With regard to the role played by men as fathers in Mexican families, migrants' families constitute a microcosm in which members live outside the norms of the conjugal nuclear family (De Keijzer, 1998). However, as in any family, the intimate sphere of these families is the scene of consensus and support as well as conflict and struggle (Salles & Tuiran, 1998). The specific importance of fathers' physical absence due to international migration translates into more familial, social, and labor responsibilities for migrants' wives and children (Salgado de Snyder, 1992; Salgado de Snyder et al. …

The rest of this article is only available to active members of Questia

Already a member? Log in now.

Notes for this article

Add a new note
If you are trying to select text to create highlights or citations, remember that you must now click or tap on the first word, and then click or tap on the last word.
One moment ...
Default project is now your active project.
Project items

Items saved from this article

This article has been saved
Highlights (0)
Some of your highlights are legacy items.

Highlights saved before July 30, 2012 will not be displayed on their respective source pages.

You can easily re-create the highlights by opening the book page or article, selecting the text, and clicking “Highlight.”

Citations (0)
Some of your citations are legacy items.

Any citation created before July 30, 2012 will labeled as a “Cited page.” New citations will be saved as cited passages, pages or articles.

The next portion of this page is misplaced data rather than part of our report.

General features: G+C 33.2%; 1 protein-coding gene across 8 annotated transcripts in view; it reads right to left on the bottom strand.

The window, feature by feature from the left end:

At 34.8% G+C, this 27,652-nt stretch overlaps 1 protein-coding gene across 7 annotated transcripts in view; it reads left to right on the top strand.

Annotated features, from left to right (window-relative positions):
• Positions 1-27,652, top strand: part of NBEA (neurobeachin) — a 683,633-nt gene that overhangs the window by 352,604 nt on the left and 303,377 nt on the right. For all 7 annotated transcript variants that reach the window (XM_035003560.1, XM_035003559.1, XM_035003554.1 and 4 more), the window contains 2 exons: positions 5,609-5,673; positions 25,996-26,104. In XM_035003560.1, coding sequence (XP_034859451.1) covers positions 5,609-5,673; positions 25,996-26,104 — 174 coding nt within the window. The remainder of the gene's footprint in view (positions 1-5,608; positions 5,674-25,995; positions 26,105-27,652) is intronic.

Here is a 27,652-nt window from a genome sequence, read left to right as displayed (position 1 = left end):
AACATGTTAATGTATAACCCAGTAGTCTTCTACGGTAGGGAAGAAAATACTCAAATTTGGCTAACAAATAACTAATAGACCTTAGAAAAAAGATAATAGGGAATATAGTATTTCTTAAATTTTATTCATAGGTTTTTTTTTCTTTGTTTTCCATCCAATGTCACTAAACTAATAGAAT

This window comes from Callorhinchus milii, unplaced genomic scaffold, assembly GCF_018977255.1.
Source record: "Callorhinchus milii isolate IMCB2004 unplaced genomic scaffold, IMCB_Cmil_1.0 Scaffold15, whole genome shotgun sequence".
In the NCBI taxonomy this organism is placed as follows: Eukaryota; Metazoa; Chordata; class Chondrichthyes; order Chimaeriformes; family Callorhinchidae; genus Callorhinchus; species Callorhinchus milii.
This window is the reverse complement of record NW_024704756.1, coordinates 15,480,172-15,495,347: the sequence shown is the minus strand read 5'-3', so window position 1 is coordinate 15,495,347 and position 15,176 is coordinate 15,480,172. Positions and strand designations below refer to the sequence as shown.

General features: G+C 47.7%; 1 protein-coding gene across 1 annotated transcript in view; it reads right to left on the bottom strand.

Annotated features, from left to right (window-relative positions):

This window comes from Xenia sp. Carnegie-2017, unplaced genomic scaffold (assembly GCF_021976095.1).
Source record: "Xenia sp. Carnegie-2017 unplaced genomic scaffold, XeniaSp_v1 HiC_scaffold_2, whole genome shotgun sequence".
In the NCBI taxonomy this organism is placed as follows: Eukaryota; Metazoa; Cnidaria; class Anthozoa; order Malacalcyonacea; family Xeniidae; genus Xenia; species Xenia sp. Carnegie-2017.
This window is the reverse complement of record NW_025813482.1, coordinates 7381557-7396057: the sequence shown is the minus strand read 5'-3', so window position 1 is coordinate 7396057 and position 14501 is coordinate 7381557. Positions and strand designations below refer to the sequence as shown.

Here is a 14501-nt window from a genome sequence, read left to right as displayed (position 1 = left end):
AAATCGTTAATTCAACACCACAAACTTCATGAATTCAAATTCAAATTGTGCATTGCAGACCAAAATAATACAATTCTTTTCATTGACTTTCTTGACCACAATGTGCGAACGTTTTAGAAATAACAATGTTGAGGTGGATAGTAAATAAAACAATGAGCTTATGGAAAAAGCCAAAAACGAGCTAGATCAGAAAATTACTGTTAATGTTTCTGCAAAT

We also added the ability to view new citations from your projects or the book or article where you created them.

Notes (0)
Bookmarks (0)

You have no saved items from this article

Project items include:
  • Saved book/article
  • Highlights
  • Quotes/citations
  • Notes
  • Bookmarks
Notes
Cite this article

Cited article

Style
Citations are available only to our active members.
Buy instant access to cite pages or passages in MLA, APA and Chicago citation styles.

(Einhorn, 1992, p. 25)

(Einhorn 25)

1. Lois J. Einhorn, Abraham Lincoln, the Orator: Penetrating the Lincoln Legend (Westport, CT: Greenwood Press, 1992), 25, http://www.questia.com/read/27419298.

Cited article

Paternal Absence and International Migration: Stressors and Compensators Associated with the Mental Health of Mexican Teenagers of Rural Origin
Settings

Settings

Typeface
Text size Smaller Larger Reset View mode
Search within

Search within this article

Look up

Look up a word

  • Dictionary
  • Thesaurus
Please submit a word or phrase above.
Print this page

Print this page

Why can't I print more than one page at a time?

Help
Full screen

matching results for page

    Questia reader help

    How to highlight and cite specific passages

    1. Click or tap the first word you want to select.
    2. Click or tap the last word you want to select, and you’ll see everything in between get selected.
    3. You’ll then get a menu of options like creating a highlight or a citation from that passage of text.

    OK, got it!

    Cited passage

    Style
    Citations are available only to our active members.
    Buy instant access to cite pages or passages in MLA, APA and Chicago citation styles.

    "Portraying himself as an honest, ordinary person helped Lincoln identify with his audiences." (Einhorn, 1992, p. 25).

    "Portraying himself as an honest, ordinary person helped Lincoln identify with his audiences." (Einhorn 25)

    "Portraying himself as an honest, ordinary person helped Lincoln identify with his audiences."1

    1. Lois J. Einhorn, Abraham Lincoln, the Orator: Penetrating the Lincoln Legend (Westport, CT: Greenwood Press, 1992), 25, http://www.questia.com/read/27419298.

    Cited passage

    Thanks for trying Questia!

    Please continue trying out our research tools, but please note, full functionality is available only to our active members.

    Your work will be lost once you leave this Web page.

    Buy instant access to save your work.

    Already a member? Log in now.

    Author Advanced search

    Oops!

    An unknown error has occurred. Please click the button below to reload the page. If the problem persists, please try again in a little while.